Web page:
“The Journey of Robert Smalls” is the Gaillard Center’s first original production
In March, actor Keith Alston took the stage in Pure Theatre’s world premiere of Septima. This month, he assumes the role of the titular character in the Gaillard Center’s original production, Finding Freedom, The Journey of Robert Smalls.
Actor Keith Howard Alston has never backed down from playing a high profile character. After all, the Mount Pleasant native’s first part was Jesus in his high school production of Godspell. This month, he’ll portray the elder Robert Smalls in the premiere of the Gaillard Center’s first original production, Finding Freedom, The Journey of Robert Smalls, which follows the courageous Civil War hero from an enslaved childhood to gaining his freedom, commandeering a Confederate ship, and being elected to the US House of Representatives.
Alston, who attended Moultrie Middle School before leaving the Lowcountry in the early 1980s and earning an education degree from Colgate University, discovered his love of theater as a teenager in New York.
Since returning to Mount Pleasant in 1990, Alston has continued to pursue acting between his demanding role as a caretaker for family members and working nights at Planet Fitness. He’s appeared in countless local productions including Driving Miss Daisy, A Raisin in the Sun, Ma Rainey’s Black Bottom, and Pure Theatre’s Septima, based on the life of educator and activist Septima Clark. Here, Alston shares the significance of his latest role.
(Left) Alston was a member of the ensemble in Septima, in which the civil rights activist remembered the people who influenced her throughout her life; (Right) Keith Alston.
Discovering His Passion: When I was in high school [in Pawling, New York], I was an athlete. I had no interest in theater. The drama department was doing a production of Godspell, and there was this kid from New York City who was bragging that he’d have to play Jesus because no one else could. That bothered me, so I auditioned and got the part. I was hooked. I continued acting through high school and college, then came back to Mount Pleasant to take care of my grandmother. I saw auditions for August Wilson’s The Piano Lesson at the Summerville Playhouse, so on a lark, I drove up and auditioned and got the part of Boy Willie.
Preserving History: There are so many Black people from this state that nobody’s heard of. I grew up in South Carolina public schools, but I hadn’t heard about people like Esau Jenkins, Robert Smalls, Matilda Evans, and Septima Clark until I was in college. We studied American history and South Carolina history, but there was nothing about these people. Most of the crew had the same experience. This isn’t just Black history or Southern history; this is American history.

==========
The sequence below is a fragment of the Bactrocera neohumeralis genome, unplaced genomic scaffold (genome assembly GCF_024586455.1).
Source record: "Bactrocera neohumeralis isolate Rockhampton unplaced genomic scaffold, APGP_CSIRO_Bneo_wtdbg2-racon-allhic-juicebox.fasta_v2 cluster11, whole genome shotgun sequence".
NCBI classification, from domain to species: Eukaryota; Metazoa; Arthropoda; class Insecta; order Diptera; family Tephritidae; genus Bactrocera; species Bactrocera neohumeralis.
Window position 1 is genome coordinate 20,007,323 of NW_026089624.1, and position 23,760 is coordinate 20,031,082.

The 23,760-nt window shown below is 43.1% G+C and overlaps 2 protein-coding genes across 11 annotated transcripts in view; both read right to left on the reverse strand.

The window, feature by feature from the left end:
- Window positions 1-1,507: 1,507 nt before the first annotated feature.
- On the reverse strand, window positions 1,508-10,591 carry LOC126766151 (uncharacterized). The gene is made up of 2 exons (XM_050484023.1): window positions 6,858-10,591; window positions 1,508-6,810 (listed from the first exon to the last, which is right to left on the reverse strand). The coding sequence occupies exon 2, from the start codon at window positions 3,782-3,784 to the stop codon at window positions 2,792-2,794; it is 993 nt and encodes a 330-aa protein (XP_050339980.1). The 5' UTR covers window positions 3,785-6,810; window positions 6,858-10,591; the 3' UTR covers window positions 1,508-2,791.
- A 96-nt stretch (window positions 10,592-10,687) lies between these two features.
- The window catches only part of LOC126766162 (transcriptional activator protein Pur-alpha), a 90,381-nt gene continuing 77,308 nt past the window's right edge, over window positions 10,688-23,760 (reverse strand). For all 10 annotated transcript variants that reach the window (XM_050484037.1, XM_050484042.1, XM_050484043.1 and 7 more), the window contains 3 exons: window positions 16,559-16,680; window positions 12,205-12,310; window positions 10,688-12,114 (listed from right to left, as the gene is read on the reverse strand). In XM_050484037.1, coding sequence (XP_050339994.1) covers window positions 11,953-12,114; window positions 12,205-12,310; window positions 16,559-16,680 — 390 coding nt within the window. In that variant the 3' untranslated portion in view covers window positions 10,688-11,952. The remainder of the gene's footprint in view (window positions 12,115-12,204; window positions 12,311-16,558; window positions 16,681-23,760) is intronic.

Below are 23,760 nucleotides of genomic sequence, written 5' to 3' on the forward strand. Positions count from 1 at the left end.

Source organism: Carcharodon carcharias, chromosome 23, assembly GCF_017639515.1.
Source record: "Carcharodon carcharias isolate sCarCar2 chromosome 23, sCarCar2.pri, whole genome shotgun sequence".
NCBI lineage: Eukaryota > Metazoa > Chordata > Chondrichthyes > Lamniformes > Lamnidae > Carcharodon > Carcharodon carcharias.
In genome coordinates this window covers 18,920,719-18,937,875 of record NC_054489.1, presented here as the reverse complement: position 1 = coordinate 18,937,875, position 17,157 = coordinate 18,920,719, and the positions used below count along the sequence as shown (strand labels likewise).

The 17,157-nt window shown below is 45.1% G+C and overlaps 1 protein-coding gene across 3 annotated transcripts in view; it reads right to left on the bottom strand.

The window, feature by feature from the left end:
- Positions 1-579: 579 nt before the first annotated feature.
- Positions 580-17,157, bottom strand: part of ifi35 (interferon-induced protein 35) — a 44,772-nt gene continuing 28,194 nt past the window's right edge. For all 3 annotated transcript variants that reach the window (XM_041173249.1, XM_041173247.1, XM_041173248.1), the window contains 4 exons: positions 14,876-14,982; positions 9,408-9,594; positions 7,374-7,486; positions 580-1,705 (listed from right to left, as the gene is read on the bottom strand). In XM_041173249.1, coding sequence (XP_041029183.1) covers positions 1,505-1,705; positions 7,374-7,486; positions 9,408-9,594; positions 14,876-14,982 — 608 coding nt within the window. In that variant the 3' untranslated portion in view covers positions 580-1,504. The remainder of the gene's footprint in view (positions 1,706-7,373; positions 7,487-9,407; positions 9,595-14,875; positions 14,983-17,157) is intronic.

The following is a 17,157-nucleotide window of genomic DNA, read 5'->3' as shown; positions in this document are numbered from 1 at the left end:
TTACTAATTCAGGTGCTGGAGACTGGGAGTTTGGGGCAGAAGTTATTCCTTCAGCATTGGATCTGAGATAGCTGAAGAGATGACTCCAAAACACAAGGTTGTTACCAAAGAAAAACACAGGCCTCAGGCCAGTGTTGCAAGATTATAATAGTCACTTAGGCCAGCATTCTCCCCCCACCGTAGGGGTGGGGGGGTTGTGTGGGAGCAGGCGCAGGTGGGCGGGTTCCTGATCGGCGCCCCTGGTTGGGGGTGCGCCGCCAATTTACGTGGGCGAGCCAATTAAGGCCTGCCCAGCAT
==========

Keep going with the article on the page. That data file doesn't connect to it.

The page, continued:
A Catalyst for Change: Theater can educate and entertain at the same time. Last year, I appeared in a short film about Robert Smalls that was shown throughout middle schools in South Carolina. One day, I’m in Publix and this little white boy is following me. Finally, his mother asks him what’s going on, and he was so excited. He says, “That’s Robert Smalls!” It was wonderful. That’s why these stories should be taught, not just to African American kids, but all kids.
On Playing Robert Smalls: I love this play because some people know about Robert stealing the Planter, but the story of his relationships—with his family, his wife, his community—is so important. He didn’t just wake up one day and decide to steal a ship. He had strong connections with people around him, and they had faith in him. He had a full life before and after that episode, including buying the plantation where he and his mother were formerly enslaved.
Coming Up Next: I’m going to take a theater trip to New York this month, but right now I’m just enjoying this. I’m so honored to be part of this play. The Gaillard and the arts department are putting so much behind this, they’ve made us feel welcome in this space, and they’re committed to telling this story. It’s on a grand scale, and it should be! I will continue acting. It’s my passion; it’s what brings me joy. I never see it as a job or a chore; I leave rehearsals feeling charged and ready to take on anything.
In Character: WATCH Alston in a clip from Pure Theatre’s production of Septima.